Both which were first signed on December 14, 1859 by Melchor Ocampo and Robert McLane, ambassador of the United States in Mexico. Simultaneously, conservatives sought help from Europe. On September 26, 1859, Juan Nepomuceno Almonte, the Mexican Conservative minister in Paris signed a treaty with Alejandro Mon, Spain's ambassador in France. The Almonte-Mon treaty re-established relations with its former metropoli (Spain).

Maximilian receiving a Mexican delegation at Miramar Castle in Trieste, Italy.

During the Reform War in Mexico (1858–61), Zuloaga was repeatedly named provisional president by conservatives and abolished the Constitution and the liberal laws affecting the privileges of the church and the lerdo law. In 1860, he began the decline of the Conservative government. On May 10, General Miguel Miramon replaced Zuloaga and sought to defeat the Liberals, but they outnumbered him because unlike conservatives, who only had a presence in the city, also had the support of the Mexican peasantry. Finally they were defeated in the Battle of Capulalpan in December 22, 1860. This battle ended the War of Reform, as a result, Miguel Miramon moved to Cuba and left Benito Juárez as the only president.

In 1861 the governments of Spain, France and Great Britain, after the Treaty of London, faced the Juarez government, which filed for bankruptcy. Liberals managed to convince Spain and England to leave the country peacefully, on the other hand the French sent troops by orders of Napoleon III, and had the aim of establishing a Catholic empire in Mexico to stop the advance of American Protestantism and its growing expansionism. Conservatives supported this policy and strategy that aligned with their interests to establish a monarchy.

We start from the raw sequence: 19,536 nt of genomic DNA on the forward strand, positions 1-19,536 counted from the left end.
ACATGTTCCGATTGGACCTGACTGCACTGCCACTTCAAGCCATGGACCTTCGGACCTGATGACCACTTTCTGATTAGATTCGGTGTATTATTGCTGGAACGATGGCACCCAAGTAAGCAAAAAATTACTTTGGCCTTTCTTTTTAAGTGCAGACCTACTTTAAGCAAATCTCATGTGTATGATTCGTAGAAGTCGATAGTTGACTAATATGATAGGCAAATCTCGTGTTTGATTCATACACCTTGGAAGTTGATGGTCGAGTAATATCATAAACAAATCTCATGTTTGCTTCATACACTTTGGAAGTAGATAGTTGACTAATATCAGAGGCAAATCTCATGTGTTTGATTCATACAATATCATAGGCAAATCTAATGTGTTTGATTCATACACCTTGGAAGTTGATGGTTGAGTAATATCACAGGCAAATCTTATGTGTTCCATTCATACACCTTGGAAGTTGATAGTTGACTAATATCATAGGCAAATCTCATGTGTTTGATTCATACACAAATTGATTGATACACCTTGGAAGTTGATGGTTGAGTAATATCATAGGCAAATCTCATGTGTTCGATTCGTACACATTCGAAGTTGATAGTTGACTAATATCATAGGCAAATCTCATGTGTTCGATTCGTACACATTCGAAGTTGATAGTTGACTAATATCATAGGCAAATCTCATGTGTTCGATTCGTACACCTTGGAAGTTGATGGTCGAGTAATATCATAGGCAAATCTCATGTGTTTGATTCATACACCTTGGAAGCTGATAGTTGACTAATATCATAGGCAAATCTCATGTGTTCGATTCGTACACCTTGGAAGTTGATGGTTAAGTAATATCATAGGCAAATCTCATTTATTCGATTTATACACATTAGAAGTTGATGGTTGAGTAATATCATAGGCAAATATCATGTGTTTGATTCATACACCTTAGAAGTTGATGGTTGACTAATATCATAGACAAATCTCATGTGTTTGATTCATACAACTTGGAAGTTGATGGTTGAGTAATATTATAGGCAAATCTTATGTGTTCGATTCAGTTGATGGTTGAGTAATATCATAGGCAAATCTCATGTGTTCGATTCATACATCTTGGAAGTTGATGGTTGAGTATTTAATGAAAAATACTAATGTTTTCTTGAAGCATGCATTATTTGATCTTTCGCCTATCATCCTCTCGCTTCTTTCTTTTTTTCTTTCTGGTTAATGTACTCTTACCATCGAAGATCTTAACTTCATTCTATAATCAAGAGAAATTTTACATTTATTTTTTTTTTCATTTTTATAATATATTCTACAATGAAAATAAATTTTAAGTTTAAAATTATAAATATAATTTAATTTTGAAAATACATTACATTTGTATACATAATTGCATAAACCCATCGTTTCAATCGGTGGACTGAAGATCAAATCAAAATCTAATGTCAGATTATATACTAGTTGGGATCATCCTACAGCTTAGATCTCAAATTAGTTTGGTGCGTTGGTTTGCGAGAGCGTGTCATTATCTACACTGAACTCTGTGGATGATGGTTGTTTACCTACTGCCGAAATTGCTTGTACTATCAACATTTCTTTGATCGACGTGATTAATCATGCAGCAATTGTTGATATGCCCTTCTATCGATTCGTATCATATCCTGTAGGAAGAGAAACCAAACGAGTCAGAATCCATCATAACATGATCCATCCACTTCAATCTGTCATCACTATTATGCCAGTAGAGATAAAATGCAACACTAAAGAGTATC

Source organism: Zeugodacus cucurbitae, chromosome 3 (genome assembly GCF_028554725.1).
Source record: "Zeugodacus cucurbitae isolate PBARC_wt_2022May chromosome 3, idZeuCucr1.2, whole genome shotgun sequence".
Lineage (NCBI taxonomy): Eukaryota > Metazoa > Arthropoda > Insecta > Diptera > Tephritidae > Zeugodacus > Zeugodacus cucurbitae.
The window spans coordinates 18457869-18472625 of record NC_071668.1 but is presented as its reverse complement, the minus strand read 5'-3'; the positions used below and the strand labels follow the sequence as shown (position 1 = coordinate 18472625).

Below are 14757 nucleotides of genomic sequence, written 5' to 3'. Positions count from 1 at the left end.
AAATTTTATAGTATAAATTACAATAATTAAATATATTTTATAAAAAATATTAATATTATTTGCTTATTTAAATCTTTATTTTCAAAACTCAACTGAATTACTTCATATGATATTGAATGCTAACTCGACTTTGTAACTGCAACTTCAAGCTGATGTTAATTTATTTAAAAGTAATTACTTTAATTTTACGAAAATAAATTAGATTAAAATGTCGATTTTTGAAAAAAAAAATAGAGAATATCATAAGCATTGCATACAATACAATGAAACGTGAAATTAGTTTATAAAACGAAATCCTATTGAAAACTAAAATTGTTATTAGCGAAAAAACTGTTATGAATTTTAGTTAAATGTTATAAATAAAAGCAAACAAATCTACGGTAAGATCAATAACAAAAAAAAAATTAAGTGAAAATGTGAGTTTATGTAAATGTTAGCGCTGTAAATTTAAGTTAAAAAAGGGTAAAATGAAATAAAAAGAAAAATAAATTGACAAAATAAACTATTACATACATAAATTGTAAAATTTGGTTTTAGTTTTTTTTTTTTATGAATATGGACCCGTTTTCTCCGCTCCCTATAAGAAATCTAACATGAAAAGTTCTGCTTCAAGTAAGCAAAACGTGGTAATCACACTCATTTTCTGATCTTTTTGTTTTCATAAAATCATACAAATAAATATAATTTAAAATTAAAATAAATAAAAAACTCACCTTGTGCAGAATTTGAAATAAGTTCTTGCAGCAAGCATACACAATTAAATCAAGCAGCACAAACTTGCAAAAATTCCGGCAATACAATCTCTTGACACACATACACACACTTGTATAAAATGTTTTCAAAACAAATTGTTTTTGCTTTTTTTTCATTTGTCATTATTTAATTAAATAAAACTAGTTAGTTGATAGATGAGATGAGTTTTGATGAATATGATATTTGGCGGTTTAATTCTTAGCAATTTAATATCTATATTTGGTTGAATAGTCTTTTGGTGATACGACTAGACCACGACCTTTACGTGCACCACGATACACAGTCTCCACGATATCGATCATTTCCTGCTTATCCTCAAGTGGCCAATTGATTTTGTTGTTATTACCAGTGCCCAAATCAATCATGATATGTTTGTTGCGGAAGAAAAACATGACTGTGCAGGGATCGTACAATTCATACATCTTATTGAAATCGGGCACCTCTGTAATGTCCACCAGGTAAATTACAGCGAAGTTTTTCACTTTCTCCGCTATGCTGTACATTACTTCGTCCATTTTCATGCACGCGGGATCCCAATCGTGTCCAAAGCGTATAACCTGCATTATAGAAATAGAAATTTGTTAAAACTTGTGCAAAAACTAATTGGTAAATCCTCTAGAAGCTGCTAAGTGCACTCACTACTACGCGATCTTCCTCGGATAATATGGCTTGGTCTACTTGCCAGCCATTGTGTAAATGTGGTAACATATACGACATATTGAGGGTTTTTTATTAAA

On 10 June 1863 the French army took the city of Mexico. The same year the Conservatives convinced Maximilian of Habsburg to accept the crown of the Mexican empire. After being in power, conservatives noticed that regalist practices of Maximilian resembled closer to liberal than conservative policies, thus he lost a substantial part of its support. This, coupled with the withdrawal of French troops at the approach of the Franco-Prussian war in 1867, as well as the American combatant support for the liberal government of Juarez, who perceived a monarchy in the Mexican territory as a menace for their interests in the region, resulted in a victory for the liberals who ordered to shoot Maximiliano and many conservatives such as Miguel Miramon and Tomas Mejia. Liberals took power and restored the federal republic, with Benito Juárez to the front.[7]

See also


  1. Fehrenbach, T.R. (1995). Fire and Blood: A History of Mexico. Da Capo Press. p. 229.
  2. Figueroa Esquer Raúl; “El tiempo eje de México, 1855-1867.” En Estudios. Filosofía, historia, letras, México ITAM, 2012. pp 23-49
  3. García Ugarte, Marta Eugenia; Poder político y religioso. México siglo XIX. México, Cámara de Diputados-UNAM-Asoc. Mexicana de Promoción y Cultura Social-Instituto Mexicano de Doctrina Social Cristiana-Miguel Ángel Porrúa, 2010. Dos tomos.
  4. Mijangos Pablo; El pensamiento religioso de Lucas Alamán, ITAM.
  5. Alvear Acevedo, Carlos; Historia de México 2ª edición, Limusa Noriega Editores, 2004
  6. Silva Ortiz, Luz María; “Gobernantes de México ordenados con la cronología presidencial de EUA.” En •Material exclusivo• Luz María
  7. McPherson, Edward (1864). The Political History of the United States of America During the Great Rebellion: From November 6, 1860, to July 4, 1864; Including a Classified Summary of the Legislation of the Second Session of the Thirty-sixth Congress, the Three Sessions of the Thirty-seventh Congress, the First Session of the Thirty-eighth Congress, with the Votes Thereon, and the Important Executive, Judicial, and Politico-military Facts of that Eventful Period; Together with the Organization, Legislation, and General Proceedings of the Rebel Administration. Philip & Solomons. p. 349.